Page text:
Over Easy

In times of horrible news (which is all the time right now), I need breaks from dystopian fiction every once in a while and I’ve been relying on the NPR’s list of best graphic novels to provide me with great reads when I need a break. Over Easy by Mimi Pond comes from that list and I read it over the weekend, taking a long break from the world and its awfulness.

The story is a memoir of sorts, based on Pond’s time as a waitress in a diner when she quits art school because she can’t afford the tuition. Of course the diner is filled with characters who form, in a very real sense, an extended family for Margaret, who is immediately given a nick name by the guy who runs the diner.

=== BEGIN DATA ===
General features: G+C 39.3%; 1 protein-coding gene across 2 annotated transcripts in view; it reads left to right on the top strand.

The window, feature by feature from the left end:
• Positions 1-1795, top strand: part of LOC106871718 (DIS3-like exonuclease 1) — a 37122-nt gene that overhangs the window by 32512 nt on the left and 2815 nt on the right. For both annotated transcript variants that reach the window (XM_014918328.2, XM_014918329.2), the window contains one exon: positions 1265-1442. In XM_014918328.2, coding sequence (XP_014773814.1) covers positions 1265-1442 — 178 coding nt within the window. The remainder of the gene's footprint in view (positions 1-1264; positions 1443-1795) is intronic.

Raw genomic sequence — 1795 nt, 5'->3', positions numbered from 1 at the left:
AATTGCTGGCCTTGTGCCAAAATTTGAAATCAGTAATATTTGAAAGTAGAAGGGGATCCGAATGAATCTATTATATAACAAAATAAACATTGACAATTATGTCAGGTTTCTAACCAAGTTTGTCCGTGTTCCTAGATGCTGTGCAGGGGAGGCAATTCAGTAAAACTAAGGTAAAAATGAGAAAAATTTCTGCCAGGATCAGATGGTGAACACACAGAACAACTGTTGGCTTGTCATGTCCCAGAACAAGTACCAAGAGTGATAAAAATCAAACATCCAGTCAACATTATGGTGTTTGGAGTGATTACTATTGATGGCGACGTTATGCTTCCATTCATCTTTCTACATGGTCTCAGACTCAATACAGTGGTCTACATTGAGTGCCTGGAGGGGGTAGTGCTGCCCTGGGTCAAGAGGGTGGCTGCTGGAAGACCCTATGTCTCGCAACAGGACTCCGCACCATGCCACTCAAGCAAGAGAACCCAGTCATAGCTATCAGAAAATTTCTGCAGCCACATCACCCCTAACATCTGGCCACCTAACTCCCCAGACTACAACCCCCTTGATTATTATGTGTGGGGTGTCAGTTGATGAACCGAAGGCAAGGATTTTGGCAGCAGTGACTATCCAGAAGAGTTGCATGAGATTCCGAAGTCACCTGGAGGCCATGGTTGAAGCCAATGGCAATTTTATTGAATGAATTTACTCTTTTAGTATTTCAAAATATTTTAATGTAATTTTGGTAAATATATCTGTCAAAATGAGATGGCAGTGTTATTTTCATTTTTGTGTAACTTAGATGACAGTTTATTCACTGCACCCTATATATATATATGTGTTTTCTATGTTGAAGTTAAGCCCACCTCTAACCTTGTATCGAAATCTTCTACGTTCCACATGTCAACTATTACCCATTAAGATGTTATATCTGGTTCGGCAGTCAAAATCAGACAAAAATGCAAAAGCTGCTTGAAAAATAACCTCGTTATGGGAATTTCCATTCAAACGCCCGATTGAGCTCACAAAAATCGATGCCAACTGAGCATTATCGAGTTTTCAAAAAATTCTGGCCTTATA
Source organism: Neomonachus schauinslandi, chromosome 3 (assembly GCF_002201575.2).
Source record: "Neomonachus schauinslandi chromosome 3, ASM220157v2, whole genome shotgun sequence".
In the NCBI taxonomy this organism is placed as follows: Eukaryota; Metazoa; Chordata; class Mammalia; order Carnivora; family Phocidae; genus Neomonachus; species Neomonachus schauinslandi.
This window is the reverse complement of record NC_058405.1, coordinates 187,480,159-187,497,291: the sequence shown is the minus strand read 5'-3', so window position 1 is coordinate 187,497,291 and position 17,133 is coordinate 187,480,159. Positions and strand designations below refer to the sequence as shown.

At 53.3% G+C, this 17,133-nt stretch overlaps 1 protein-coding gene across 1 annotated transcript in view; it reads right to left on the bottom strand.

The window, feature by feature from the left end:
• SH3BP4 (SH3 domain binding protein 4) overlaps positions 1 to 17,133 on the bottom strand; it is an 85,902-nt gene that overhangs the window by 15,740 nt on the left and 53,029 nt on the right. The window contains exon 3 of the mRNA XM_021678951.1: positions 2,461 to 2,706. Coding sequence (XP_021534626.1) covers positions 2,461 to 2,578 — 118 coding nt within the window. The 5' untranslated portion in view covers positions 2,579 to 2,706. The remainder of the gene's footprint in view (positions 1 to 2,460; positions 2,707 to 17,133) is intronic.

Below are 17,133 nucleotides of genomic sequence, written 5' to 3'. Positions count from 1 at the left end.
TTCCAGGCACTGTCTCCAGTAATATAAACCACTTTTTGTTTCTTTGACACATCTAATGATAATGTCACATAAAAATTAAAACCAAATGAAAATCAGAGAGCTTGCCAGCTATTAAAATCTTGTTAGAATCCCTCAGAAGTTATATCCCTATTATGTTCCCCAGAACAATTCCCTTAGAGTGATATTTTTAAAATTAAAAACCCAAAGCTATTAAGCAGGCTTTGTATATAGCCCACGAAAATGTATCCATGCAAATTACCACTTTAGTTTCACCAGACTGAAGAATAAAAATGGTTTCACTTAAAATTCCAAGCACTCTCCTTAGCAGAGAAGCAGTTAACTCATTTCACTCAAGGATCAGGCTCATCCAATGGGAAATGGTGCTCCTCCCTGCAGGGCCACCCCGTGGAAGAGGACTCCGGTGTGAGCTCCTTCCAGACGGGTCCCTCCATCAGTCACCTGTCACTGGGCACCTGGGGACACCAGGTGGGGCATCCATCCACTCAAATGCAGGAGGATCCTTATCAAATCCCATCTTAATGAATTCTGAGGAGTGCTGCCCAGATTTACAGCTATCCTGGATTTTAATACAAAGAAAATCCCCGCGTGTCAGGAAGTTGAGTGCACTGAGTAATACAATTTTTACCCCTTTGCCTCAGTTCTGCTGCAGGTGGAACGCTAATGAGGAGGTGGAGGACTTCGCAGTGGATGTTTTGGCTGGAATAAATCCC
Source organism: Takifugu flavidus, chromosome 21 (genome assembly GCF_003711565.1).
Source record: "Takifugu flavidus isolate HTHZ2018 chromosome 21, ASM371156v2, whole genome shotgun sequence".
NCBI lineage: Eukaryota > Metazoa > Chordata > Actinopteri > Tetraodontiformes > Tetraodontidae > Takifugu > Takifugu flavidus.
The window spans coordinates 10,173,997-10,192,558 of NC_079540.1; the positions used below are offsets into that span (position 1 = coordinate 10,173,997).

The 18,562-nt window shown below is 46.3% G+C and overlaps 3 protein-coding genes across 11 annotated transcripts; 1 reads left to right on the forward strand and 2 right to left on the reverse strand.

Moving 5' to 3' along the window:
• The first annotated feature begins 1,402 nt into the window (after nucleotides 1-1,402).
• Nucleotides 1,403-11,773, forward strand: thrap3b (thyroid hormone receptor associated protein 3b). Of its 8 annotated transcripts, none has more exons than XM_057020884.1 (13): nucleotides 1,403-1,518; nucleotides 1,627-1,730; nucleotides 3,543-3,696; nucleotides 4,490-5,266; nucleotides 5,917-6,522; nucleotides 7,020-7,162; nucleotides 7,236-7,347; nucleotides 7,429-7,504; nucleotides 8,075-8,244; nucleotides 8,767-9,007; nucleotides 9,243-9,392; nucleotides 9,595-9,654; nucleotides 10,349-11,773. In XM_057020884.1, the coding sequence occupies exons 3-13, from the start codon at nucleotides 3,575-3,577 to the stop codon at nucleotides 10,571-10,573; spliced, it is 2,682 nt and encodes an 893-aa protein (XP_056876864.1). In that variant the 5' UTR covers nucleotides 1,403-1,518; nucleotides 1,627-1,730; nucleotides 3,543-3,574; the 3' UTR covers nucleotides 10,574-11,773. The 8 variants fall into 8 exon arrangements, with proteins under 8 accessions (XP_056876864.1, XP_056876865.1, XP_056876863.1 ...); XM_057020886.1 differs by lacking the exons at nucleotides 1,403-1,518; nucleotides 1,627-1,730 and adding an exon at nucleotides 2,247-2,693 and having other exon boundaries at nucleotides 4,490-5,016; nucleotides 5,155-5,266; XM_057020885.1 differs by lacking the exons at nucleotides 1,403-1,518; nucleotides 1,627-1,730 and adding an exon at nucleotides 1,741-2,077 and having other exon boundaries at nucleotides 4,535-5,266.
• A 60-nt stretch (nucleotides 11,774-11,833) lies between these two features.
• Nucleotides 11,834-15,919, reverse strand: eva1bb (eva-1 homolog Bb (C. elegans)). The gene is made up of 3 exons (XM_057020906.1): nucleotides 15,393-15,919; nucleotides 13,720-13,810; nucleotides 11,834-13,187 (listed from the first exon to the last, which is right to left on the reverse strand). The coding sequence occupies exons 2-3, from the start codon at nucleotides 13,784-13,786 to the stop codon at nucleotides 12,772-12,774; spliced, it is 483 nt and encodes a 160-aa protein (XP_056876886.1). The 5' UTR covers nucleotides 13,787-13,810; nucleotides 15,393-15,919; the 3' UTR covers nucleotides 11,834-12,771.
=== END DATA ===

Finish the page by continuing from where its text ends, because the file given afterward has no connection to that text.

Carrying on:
Pond paints a vivid picture of the people, the place, and the time period (late 1970s). Her drawings are all done in the same green blue color, using tone to evoke the feel and I absolutely love it. I studied her way of drawing as I read the panels.

Things I didn’t know: she worked on the very first Simpson’s episode, and she’s created a lot of cartoons. I knew nothing about her, but now I can’t wait to read the follow up to this book, The Customer is Always Wrong.